Butchko, HH et al [24 authors], Aspartame: review of safety. Regul. Toxicol. Pharmacol. 2002 April 1; 35 (2 Pt 2): S1-93, review available for $35, [an industry paid organ].

Butchko: "When all the research on aspartame, including evaluations in both the premarketing and postmarketing periods, is examined as a whole, it is clear that aspartame is safe, and there are no unresolved questions regarding its safety under conditions of intended use."

In the same report, Schiffman concludes on page S49, not citing any research after 1997, "Thus, the weight of the scientific evidence indicates that aspartame does not cause headache."
Dr. Susan S. Schiffman, Dept. of Psychiatry, Duke University 919-684-3303, 660-5657
RTP ties to industry criticized by CSPI: Murray: 2002.12.09
Aspartame in Merck Maxalt-MLT worsens migraine, AstraZeneca Zomig, Eli Lilly Zyprexa, J&J Merck Pepcid AC (Famotidine 10mg) Chewable Tab, Pfizer Cool Mint Listerine Pocketpaks: Murray 2002.07.16

Migraine MLT-Down: an unusual presentation of migraine in patients with aspartame-triggered headaches.

Newman LC, Lipton RB Headache 2001 Oct; 41(9): 899-901.

[Merck 10-mg Maxalt-MLT, for migraine, has 3.75 mg aspartame, while 12 oz diet soda has 200 mg.]

Headache Institute, St. Lukes-Roosevelt Hospital Center, New York, NY
Department of Neurology

Albert Einstein College of Medicine, Bronx, NY
Innovative Medical Research
Blumenthall & Vance: aspartame chewing gum headaches Nov 1997: Murray 2002.07.28

Harvey J. Blumenthal, MD, Dwight A Vance, RPh
Chewing Gum Headaches. Headache 1997 Nov-Dec; 37(10): 665-6.
Department of Neurology, University of Oklahoma College of Medicine,
Tulsa, USA.

Aspartame, a popular dietetic sweetener, may provoke headache in some susceptible individuals. Herein, we describe three cases of young women with migraine who reported their headaches could be provoked by chewing gum sweetened with aspartame. [6-8 mg aspartame per stick chewing gum]

Finally, an intripid and much published team in Japan has found DNA damage in 8 tissues from single non-lethal doses of aspartame (near-significant high levels of DNA damage in 5 tissues) and many other additives in groups of just 4 mice:

Mutat Res 2002 Aug 26; 519(1-2): 103-19
The comet assay with 8 mouse organs: results with 39 currently used food additives.

Sasaki YF, Kawaguchi S, Kamaya A, Ohshita M, Kabasawa K, Iwama K, Taniguchi K, Tsuda S.

Laboratory of Genotoxicity, Faculty of Chemical and Biological Engineering, Hachinohe National College of Technology, Tamonoki Uwanotai 16-1, Aomori 039-1192, Japan.

We determined the genotoxicity of 39 chemicals currently in use as food additives. They fell into six categories-dyes, color fixatives and preservatives, preservatives, antioxidants, fungicides, and sweeteners.

We tested groups of four male ddY mice once orally with each additive at up to 0.5xLD(50) or the limit dose (2000mg/kg) and performed the comet assay on the glandular stomach, colon, liver, kidney, urinary bladder, lung, brain, and bone marrow 3 and 24 h after treatment.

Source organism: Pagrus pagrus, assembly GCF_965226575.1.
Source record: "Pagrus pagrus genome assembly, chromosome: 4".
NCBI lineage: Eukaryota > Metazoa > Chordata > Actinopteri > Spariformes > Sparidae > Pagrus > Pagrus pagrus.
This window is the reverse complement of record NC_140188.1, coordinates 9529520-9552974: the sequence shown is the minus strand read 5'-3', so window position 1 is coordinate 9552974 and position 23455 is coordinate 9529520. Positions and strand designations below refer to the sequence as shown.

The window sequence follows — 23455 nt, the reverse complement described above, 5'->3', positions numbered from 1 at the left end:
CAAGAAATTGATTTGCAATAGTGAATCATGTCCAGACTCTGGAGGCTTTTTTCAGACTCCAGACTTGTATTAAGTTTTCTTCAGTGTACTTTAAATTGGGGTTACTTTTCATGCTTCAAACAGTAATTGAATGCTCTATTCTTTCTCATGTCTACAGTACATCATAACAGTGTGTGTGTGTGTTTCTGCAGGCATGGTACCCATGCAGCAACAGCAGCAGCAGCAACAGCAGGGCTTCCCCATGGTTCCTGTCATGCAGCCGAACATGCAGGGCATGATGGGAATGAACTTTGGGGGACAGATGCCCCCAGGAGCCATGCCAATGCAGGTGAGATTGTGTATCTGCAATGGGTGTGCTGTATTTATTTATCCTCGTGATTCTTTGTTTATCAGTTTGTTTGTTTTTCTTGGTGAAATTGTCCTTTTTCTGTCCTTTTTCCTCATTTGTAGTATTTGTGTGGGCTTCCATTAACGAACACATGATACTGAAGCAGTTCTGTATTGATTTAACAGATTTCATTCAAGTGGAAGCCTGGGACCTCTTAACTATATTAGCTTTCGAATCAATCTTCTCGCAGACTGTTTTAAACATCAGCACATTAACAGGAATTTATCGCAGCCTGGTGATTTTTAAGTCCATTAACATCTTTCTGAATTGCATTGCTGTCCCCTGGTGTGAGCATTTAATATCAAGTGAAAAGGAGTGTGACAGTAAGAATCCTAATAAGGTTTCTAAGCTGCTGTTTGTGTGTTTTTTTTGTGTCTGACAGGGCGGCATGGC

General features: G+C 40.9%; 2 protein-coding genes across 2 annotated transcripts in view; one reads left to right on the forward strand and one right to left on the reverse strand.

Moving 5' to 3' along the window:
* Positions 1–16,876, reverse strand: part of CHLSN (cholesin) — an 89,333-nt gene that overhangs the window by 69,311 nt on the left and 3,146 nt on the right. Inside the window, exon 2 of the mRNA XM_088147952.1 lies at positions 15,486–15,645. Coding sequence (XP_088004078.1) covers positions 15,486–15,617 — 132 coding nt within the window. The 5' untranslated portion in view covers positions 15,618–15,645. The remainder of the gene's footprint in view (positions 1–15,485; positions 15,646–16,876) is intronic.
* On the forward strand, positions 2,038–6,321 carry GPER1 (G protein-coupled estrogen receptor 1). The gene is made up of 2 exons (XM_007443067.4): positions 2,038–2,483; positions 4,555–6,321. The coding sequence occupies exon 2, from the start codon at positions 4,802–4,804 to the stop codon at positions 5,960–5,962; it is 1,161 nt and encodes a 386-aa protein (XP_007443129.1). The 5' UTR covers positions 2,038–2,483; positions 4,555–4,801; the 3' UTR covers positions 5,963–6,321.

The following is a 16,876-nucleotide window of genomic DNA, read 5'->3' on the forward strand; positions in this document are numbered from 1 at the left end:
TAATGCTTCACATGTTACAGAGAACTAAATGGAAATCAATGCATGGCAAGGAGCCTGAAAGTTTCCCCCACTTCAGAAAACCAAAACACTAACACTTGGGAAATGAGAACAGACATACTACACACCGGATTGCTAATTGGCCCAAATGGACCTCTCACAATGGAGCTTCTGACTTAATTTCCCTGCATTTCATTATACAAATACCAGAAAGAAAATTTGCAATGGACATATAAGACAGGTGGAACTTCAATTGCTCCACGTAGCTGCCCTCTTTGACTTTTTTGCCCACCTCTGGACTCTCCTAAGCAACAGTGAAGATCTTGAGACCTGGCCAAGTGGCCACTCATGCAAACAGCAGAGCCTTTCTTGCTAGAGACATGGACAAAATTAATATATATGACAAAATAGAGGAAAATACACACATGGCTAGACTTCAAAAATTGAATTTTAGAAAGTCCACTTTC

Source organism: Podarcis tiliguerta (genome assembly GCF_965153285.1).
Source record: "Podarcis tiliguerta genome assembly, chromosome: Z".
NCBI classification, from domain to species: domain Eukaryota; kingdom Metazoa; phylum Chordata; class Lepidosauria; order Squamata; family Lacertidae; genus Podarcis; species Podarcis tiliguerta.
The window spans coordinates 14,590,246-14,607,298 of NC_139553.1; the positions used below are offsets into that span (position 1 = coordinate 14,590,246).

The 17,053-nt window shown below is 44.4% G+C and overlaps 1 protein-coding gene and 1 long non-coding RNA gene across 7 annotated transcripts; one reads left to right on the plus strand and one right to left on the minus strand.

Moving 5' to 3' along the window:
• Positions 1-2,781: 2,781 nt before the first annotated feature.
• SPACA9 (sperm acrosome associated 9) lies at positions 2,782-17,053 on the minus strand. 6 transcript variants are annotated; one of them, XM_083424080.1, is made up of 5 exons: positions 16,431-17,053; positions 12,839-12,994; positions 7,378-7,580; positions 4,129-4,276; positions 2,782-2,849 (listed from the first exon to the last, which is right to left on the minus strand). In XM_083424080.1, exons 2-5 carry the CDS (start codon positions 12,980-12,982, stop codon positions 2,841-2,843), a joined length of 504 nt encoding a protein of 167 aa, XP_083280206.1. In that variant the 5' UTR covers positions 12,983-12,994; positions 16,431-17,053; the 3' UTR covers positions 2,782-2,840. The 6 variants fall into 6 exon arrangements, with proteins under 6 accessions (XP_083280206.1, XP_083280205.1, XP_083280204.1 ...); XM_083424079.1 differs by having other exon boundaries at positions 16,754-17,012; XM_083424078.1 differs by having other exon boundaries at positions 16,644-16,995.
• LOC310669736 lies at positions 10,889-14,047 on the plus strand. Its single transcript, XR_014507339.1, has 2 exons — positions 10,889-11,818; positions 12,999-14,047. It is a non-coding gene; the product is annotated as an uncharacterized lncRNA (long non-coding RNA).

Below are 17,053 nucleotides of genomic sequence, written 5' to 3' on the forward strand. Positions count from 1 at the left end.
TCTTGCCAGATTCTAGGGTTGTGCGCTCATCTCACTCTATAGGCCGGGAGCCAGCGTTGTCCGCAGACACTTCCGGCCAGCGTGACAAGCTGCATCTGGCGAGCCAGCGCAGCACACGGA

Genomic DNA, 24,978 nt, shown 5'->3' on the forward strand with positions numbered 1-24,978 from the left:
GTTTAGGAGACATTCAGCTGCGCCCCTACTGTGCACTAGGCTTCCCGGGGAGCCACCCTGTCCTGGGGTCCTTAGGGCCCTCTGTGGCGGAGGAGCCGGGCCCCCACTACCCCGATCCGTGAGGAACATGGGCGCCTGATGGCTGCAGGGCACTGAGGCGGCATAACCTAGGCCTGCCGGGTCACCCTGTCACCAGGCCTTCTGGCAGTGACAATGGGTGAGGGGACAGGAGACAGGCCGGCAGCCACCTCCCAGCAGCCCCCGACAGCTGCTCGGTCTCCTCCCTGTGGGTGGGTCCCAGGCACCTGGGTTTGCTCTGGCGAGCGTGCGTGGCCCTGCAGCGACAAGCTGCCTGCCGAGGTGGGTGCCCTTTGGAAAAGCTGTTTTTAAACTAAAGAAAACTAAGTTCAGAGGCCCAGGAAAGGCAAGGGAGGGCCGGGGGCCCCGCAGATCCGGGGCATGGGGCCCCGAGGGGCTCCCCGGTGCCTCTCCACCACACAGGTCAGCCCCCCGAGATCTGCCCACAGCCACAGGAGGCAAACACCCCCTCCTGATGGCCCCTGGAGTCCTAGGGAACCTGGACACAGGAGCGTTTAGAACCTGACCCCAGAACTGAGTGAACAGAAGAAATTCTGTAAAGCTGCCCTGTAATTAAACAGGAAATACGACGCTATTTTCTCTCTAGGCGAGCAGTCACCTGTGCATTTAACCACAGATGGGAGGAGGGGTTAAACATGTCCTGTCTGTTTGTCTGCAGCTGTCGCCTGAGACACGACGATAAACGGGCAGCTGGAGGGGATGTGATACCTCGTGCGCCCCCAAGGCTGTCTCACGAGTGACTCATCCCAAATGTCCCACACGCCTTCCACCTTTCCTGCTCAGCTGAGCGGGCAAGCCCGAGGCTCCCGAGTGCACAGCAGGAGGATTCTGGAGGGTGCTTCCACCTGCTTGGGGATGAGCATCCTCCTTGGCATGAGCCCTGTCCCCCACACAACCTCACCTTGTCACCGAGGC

Of all the additives, dyes were the most genotoxic. Amaranth, Allura Red, New Coccine, Tartrazine, Erythrosine, Phloxine, and Rose Bengal induced dose-related DNA damage in the glandular stomach, colon and/or urinary bladder. All seven dyes induced DNA damage in the gastrointestinal organs at a low dose (10 or 100mg/kg).

Among them, Amaranth, Allura Red, New Coccine, and Tartrazine induced DNA damage in the colon at close to the acceptable daily intakes (ADIs).

Two antioxidants (butylated hydroxyanisole (BHA) and butylated hydroxytoluene (BHT)), three fungicides (biphenyl, sodium o-phenylphenol, and thiabendazole), and four sweeteners (sodium cyclamate, saccharin, sodium saccharin, and sucralose) also induced DNA damage in gastrointestinal organs.

Based on these results, we believe that more extensive assessment of food additives in current use is warranted. PMID: 12160896
24 recent formaldehyde toxicity [Comet assay] reports
Comet assay finds DNA damage from sucralose, cyclamate, saccharin in mice: Sasaki YF & Tsuda S Aug 2002

[Also borderline evidence, in this pilot study of 39 food additives, using test groups of 4 mice, for DNA damage from for stomach, colon, liver, bladder, and lung 3 hr after oral dose of 2000 mg/kg aspartame-- a very high dose.]
Genotoxins, Comet assay in mice: Ace-K, stevia fine; aspartame poor; sucralose, cyclamate, saccharin bad: Y.F. Sasaki Aug 2000 [A detailed look at the data] Original documents and long reviews of flaws in aspartame toxicity research
Samuels: Strong: Roberts: Gold: flaws in double-blind studies re aspartame and MSG toxicity

"Survey of aspartame studies: correlation of outcome and funding sources," 1998, unpublished:

Walton found 166 separate published studies in the peer reviewed medical literature, which had relevance for questions of human safety. The 74 studies funded by industry all (100%) attested to aspartame's safety, whereas of the 92 non-industry funded studies, 84 (91%) identified a problem. Six of the seven non-industry funded studies that were favorable to aspartame safety were from the FDA, which has a public record that shows a strong pro-industry bias.

Ralph G. Walton, MD, Prof. of Clinical Psychology, Northeastern Ohio Universities, College of Medicine, Dept. of Psychiatry, Youngstown, OH 44501, Chairman, The Center for Behavioral Medicine, Northside Medical Center, 500 Gypsy Lane, P.O. Box 240 Youngstown,
OH 44501 330-740-3621
Gold: Koehler: Walton: Van Den Eeden: Leon:
Aspartame toxicity: Four double-blind studies

Headache 1988 Feb; 28(1): 10-4
The effect of aspartame on migraine headache.